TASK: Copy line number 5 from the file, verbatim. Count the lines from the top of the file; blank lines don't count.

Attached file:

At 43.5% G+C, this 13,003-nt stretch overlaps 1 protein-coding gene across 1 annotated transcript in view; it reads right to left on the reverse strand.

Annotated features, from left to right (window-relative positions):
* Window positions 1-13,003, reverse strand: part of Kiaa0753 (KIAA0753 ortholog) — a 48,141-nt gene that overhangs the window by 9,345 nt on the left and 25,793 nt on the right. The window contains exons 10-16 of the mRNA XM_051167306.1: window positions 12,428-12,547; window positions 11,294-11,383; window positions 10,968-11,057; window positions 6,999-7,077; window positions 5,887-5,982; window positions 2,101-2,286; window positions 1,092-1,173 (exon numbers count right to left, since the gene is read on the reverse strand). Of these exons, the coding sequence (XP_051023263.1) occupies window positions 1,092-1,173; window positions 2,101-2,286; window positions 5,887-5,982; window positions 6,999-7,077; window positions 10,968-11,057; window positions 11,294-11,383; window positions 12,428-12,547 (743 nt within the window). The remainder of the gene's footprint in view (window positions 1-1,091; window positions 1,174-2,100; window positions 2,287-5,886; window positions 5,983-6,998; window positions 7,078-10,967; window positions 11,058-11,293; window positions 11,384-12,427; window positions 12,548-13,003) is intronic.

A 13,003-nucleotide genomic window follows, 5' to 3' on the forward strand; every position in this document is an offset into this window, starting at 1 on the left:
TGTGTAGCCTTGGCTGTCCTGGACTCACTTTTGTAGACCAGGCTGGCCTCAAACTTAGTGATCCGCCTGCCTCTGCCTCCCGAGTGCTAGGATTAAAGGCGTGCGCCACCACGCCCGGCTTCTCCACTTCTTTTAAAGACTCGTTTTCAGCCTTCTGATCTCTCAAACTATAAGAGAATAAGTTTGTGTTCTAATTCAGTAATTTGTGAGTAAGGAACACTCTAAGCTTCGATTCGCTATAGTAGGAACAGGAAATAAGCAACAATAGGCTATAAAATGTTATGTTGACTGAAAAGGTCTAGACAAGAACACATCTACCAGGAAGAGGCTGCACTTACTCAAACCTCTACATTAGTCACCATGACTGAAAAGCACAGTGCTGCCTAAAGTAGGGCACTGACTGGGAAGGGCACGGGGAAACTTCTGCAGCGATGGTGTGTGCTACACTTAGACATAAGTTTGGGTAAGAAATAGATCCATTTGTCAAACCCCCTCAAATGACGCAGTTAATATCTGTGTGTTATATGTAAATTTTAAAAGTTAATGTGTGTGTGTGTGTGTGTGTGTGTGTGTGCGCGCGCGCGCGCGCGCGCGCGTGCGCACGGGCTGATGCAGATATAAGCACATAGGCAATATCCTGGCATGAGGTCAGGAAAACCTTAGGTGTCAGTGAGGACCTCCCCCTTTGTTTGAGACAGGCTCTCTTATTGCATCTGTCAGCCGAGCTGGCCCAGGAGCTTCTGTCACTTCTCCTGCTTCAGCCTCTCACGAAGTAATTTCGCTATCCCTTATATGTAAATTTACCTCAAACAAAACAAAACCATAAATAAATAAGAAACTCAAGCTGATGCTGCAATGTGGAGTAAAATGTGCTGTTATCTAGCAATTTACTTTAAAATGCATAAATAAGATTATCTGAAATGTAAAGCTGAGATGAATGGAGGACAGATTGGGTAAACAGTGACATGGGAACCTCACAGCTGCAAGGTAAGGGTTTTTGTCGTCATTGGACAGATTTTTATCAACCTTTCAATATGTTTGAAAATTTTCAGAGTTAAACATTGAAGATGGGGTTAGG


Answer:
TGTGTAGCCTTGGCTGTCCTGGACTCACTTTTGTAGACCAGGCTGGCCTCAAACTTAGTGATCCGCCTGCCTCTGCCTCCCGAGTGCTAGGATTAAAGGCGTGCGCCACCACGCCCGGCTTCTCCACTTCTTTTAAAGACTCGTTTTCAGCCTTCTGATCTCTCAAACTATAAGAGAATAAGTTTGTGTTCTAATTCAGTAATTTGTGAGTAAGGAACACTCTAAGCTTCGATTCGCTATAGTAGGAACAGGAAATAAGCAACAATAGGCTATAAAATGTTATGTTGACTGAAAAGGTCTAGACAAGAACACATCTACCAGGAAGAGGCTGCACTTACTCAAACCTCTACATTAGTCACCATGACTGAAAAGCACAGTGCTGCCTAAAGTAGGGCACTGACTGGGAAGGGCACGGGGAAACTTCTGCAGCGATGGTGTGTGCTACACTTAGACATAAGTTTGGGTAAGAAATAGATCCATTTGTCAAACCCCCTCAAATGACGCAGTTAATATCTGTGTGTTATATGTAAATTTTAAAAGTTAATGTGTGTGTGTGTGTGTGTGTGTGTGTGTGCGCGCGCGCGCGCGCGCGCGCGTGCGCACGGGCTGATGCAGATATAAGCACATAGGCAATATCCTGGCATGAGGTCAGGAAAACCTTAGGTGTCAGTGAGGACCTCCCCCTTTGTTTGAGACAGGCTCTCTTATTGCATCTGTCAGCCGAGCTGGCCCAGGAGCTTCTGTCACTTCTCCTGCTTCAGCCTCTCACGAAGTAATTTCGCTATCCCTTATATGTAAATTTACCTCAAACAAAACAAAACCATAAATAAATAAGAAACTCAAGCTGATGCTGCAATGTGGAGTAAAATGTGCTGTTATCTAGCAATTTACTTTAAAATGCATAAATAAGATTATCTGAAATGTAAAGCTGAGATGAATGGAGGACAGATTGGGTAAACAGTGACATGGGAACCTCACAGCTGCAAGGTAAGGGTTTTTGTCGTCATTGGACAGATTTTTATCAACCTTTCAATATGTTTGAAAATTTTCAGAGTTAAACATTGAAGATGGGGTTAGG